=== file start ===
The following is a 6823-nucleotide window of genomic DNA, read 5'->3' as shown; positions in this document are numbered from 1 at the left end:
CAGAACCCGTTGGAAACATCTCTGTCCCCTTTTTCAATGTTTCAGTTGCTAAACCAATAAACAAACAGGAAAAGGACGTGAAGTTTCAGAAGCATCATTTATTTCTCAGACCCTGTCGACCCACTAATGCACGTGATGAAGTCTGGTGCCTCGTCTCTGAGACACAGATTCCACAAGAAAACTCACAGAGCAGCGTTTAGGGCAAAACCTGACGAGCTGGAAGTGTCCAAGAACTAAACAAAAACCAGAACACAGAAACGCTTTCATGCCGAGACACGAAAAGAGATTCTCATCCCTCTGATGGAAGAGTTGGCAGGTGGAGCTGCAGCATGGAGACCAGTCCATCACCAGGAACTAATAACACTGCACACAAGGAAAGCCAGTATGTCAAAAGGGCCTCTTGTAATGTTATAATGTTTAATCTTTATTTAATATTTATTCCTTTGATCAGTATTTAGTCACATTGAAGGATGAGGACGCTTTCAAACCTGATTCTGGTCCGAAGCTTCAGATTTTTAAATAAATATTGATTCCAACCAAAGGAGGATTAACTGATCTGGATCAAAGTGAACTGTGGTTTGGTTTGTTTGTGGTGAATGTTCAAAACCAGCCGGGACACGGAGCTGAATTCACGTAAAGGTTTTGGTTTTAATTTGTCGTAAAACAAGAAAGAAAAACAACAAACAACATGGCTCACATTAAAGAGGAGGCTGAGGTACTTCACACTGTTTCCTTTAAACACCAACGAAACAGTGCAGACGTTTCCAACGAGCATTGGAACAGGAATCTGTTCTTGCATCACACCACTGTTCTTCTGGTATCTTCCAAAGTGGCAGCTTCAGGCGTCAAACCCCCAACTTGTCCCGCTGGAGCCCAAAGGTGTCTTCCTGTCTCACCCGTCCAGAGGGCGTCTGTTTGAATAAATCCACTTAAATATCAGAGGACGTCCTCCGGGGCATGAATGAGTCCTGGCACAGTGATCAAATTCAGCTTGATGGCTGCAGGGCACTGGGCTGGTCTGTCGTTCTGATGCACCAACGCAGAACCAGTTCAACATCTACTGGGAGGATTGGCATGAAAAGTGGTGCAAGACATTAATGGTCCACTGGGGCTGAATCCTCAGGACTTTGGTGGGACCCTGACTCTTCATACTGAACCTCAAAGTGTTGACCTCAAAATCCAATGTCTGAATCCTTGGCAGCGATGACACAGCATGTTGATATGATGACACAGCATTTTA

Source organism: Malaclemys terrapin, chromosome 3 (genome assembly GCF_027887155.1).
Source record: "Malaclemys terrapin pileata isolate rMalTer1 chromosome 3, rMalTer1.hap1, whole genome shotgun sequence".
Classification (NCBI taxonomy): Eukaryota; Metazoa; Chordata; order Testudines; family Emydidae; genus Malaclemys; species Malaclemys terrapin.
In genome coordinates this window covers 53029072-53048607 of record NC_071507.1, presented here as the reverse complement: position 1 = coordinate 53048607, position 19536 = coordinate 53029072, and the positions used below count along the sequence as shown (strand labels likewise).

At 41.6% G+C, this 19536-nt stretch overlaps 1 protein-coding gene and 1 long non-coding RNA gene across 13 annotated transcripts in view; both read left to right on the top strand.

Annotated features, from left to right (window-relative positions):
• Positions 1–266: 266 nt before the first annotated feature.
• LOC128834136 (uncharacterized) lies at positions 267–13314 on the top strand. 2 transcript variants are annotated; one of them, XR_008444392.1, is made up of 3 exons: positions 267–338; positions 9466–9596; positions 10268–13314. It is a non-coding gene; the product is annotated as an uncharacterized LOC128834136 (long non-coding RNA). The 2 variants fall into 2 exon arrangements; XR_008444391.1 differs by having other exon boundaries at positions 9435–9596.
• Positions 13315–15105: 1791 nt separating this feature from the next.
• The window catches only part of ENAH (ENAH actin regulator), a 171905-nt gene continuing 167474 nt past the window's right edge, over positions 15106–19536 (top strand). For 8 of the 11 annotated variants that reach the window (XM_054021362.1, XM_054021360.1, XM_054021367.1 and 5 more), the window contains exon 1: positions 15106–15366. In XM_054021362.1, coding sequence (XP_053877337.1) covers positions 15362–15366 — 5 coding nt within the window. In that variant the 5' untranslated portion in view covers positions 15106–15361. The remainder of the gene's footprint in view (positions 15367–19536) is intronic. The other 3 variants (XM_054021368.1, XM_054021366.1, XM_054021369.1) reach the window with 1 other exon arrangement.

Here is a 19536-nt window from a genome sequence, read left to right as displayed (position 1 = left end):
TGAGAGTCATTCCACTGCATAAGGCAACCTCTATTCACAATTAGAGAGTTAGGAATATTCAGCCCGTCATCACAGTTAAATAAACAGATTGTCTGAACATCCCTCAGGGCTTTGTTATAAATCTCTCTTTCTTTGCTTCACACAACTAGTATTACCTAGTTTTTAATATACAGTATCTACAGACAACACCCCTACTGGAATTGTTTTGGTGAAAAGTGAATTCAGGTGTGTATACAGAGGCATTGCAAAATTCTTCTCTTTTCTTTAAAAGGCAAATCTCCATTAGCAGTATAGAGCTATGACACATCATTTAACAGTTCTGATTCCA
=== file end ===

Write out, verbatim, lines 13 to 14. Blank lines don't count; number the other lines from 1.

Here is a 19536-nt window from a genome sequence, read left to right as displayed (position 1 = left end):
TGAGAGTCATTCCACTGCATAAGGCAACCTCTATTCACAATTAGAGAGTTAGGAATATTCAGCCCGTCATCACAGTTAAATAAACAGATTGTCTGAACATCCCTCAGGGCTTTGTTATAAATCTCTCTTTCTTTGCTTCACACAACTAGTATTACCTAGTTTTTAATATACAGTATCTACAGACAACACCCCTACTGGAATTGTTTTGGTGAAAAGTGAATTCAGGTGTGTATACAGAGGCATTGCAAAATTCTTCTCTTTTCTTTAAAAGGCAAATCTCCATTAGCAGTATAGAGCTATGACACATCATTTAACAGTTCTGATTCCA